Tagged Adam Driver

BlacKkKlansman (Lee, 2018)

Spike Lee’s passion is unmistakable. He knows just how to get at the heart of the issues and blaze them to the masses with ferocity, his films acting as missals for his faithful to fight for something better. The tactic isn’t subtle, but sometimes subtlety isn’t the best approach. Ending the film with footage from…

Star Wars: The Force Awakens (Abrams, 2015)

I do think that The Force Awakens leans a little too heavily on the mythos of the first trilogy, almost repackaging the journeyman hero elements of A New Hope and sending it out to us as though it were a shiny new product. Look, it tells us, we’ve got a female heroine sensitive to the Force! We’ve got a likable black…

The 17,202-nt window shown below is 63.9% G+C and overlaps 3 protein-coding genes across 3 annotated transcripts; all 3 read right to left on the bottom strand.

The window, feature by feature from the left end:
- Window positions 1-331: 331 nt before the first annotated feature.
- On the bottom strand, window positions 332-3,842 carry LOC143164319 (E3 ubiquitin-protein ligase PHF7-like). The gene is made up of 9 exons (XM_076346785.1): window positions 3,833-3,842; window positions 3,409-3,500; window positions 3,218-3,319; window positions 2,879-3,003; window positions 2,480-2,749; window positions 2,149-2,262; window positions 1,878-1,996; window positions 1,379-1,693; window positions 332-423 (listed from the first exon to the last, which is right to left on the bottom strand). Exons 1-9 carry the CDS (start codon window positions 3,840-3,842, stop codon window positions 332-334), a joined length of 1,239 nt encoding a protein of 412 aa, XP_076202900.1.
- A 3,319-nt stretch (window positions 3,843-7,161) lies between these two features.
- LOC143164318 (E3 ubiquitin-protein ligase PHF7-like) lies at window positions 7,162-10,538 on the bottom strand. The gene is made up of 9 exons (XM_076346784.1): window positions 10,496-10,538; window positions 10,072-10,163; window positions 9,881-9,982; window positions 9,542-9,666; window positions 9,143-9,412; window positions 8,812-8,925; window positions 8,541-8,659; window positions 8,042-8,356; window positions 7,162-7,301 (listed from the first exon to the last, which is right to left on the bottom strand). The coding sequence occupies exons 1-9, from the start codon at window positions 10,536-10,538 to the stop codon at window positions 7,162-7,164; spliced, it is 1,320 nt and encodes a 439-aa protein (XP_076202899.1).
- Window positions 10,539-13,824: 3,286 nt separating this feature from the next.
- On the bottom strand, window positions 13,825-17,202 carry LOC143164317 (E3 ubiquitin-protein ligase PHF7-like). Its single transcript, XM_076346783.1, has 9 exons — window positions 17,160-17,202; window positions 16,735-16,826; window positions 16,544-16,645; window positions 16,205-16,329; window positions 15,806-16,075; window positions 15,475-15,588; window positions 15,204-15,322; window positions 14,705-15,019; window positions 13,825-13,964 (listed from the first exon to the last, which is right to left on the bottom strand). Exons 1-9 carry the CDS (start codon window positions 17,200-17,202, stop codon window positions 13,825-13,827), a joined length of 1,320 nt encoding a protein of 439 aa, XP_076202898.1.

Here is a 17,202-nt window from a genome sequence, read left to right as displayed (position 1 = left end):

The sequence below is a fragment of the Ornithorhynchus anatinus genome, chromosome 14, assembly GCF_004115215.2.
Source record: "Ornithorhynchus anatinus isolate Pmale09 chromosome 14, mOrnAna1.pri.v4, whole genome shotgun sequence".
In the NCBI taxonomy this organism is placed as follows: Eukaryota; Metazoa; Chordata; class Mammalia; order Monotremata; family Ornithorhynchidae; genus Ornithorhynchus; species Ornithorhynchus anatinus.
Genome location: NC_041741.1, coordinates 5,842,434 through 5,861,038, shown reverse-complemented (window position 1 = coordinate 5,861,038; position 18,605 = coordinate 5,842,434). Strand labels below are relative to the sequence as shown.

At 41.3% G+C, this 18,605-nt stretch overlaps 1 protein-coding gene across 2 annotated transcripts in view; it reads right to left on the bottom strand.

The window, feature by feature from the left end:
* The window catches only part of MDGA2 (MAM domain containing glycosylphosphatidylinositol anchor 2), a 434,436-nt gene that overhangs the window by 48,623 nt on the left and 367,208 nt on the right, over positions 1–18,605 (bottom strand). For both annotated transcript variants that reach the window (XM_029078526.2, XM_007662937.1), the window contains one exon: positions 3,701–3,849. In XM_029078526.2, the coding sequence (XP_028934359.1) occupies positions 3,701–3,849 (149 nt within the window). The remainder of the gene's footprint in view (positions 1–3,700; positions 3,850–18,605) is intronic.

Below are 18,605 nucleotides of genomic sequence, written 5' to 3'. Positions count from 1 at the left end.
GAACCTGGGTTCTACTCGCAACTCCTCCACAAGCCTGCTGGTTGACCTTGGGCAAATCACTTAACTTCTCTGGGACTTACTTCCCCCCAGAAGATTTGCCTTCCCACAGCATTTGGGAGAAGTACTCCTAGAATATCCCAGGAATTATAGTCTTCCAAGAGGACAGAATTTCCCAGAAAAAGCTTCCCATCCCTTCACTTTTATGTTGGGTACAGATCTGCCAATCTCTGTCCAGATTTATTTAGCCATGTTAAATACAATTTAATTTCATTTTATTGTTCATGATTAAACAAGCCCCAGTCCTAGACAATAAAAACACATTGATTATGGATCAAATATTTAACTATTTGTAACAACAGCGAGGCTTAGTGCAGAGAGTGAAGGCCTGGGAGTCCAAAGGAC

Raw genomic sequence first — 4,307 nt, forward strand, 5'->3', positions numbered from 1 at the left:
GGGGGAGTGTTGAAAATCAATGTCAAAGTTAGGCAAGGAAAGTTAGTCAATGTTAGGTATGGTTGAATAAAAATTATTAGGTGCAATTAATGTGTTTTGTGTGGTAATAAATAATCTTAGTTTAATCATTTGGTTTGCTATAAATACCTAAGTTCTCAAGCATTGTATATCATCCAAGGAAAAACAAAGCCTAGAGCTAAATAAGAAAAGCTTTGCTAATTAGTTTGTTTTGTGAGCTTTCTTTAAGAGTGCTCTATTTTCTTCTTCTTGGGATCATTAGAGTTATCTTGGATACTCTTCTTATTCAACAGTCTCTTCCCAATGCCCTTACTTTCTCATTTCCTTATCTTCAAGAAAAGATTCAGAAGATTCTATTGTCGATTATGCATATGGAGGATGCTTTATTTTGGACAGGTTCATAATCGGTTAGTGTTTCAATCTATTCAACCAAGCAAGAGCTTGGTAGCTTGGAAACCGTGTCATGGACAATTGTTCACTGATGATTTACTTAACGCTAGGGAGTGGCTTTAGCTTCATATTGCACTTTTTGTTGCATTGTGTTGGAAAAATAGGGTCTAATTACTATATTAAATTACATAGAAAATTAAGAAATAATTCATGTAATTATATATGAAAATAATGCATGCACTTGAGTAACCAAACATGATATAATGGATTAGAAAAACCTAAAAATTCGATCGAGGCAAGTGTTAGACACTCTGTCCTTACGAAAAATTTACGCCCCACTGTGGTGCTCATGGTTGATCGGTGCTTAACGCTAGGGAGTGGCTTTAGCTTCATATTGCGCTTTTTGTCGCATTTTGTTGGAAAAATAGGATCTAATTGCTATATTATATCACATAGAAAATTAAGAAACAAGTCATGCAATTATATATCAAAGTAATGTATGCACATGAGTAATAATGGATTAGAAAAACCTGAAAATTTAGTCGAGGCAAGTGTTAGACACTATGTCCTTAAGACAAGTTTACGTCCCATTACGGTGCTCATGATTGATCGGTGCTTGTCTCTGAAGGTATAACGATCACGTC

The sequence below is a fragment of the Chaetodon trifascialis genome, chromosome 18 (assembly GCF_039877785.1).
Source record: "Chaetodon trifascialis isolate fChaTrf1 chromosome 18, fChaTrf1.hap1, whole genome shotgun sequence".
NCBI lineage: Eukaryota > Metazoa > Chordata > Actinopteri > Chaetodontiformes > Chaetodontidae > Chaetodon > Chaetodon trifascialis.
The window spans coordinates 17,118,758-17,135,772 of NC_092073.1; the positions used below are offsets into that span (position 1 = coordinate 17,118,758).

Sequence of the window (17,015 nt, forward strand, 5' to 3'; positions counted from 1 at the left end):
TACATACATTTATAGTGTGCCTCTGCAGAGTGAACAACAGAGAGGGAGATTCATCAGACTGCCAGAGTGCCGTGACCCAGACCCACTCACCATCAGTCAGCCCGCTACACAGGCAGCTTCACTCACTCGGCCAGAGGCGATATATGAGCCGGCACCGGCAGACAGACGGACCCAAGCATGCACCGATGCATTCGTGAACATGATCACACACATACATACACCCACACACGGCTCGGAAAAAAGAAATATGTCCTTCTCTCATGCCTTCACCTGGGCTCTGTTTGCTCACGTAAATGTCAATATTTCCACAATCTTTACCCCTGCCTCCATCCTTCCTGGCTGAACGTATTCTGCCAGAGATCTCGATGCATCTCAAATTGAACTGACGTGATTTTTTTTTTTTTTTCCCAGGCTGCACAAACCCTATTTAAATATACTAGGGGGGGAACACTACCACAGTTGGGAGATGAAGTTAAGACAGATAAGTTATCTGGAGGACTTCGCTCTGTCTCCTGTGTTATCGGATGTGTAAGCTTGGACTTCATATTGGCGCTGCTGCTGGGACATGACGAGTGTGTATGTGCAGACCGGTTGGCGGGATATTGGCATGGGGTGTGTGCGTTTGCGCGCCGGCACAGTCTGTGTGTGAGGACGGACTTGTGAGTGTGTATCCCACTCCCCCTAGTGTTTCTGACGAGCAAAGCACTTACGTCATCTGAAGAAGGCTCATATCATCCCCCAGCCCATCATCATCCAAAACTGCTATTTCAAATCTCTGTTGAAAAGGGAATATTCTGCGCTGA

Star Wars: The Last Jedi (Johnson, 2017)

Big, bold and beautiful. It’s hard to describe Rian Johnson’s achievements here any other way. This is the kind of Star Wars film that lives up to the grandeur of the title: high stakes galore, with whopping intergalactic conflicts, no clean moral divides, and drama within an inch of all lives depicted. It’s a madder, trickier vision…

Logan Lucky (Soderbergh, 2017)

Not having seen Ocean’s Eleven or its sequels, I don’t have much of a basis to make comparisons here. I know this is a heist film and a comedy, and that’s as much as I have to judge.

Silence (Scorsese, 2016)

Trying to explicate all the resonances, nuances, brushstrokes and calibres that make up this staggering (yes, staggering) masterwork would take a long time, and it’s time I, sadly, don’t have.

Paterson (Jarmusch, 2016)

Paterson cycles through a week in the life of its titular protagonist, a bus driver in Paterson, New Jersey (and yes, his real name is actually Paterson) who writes poetry inspired by his fellow-Patersonite idol William Carlos Williams in his spare time.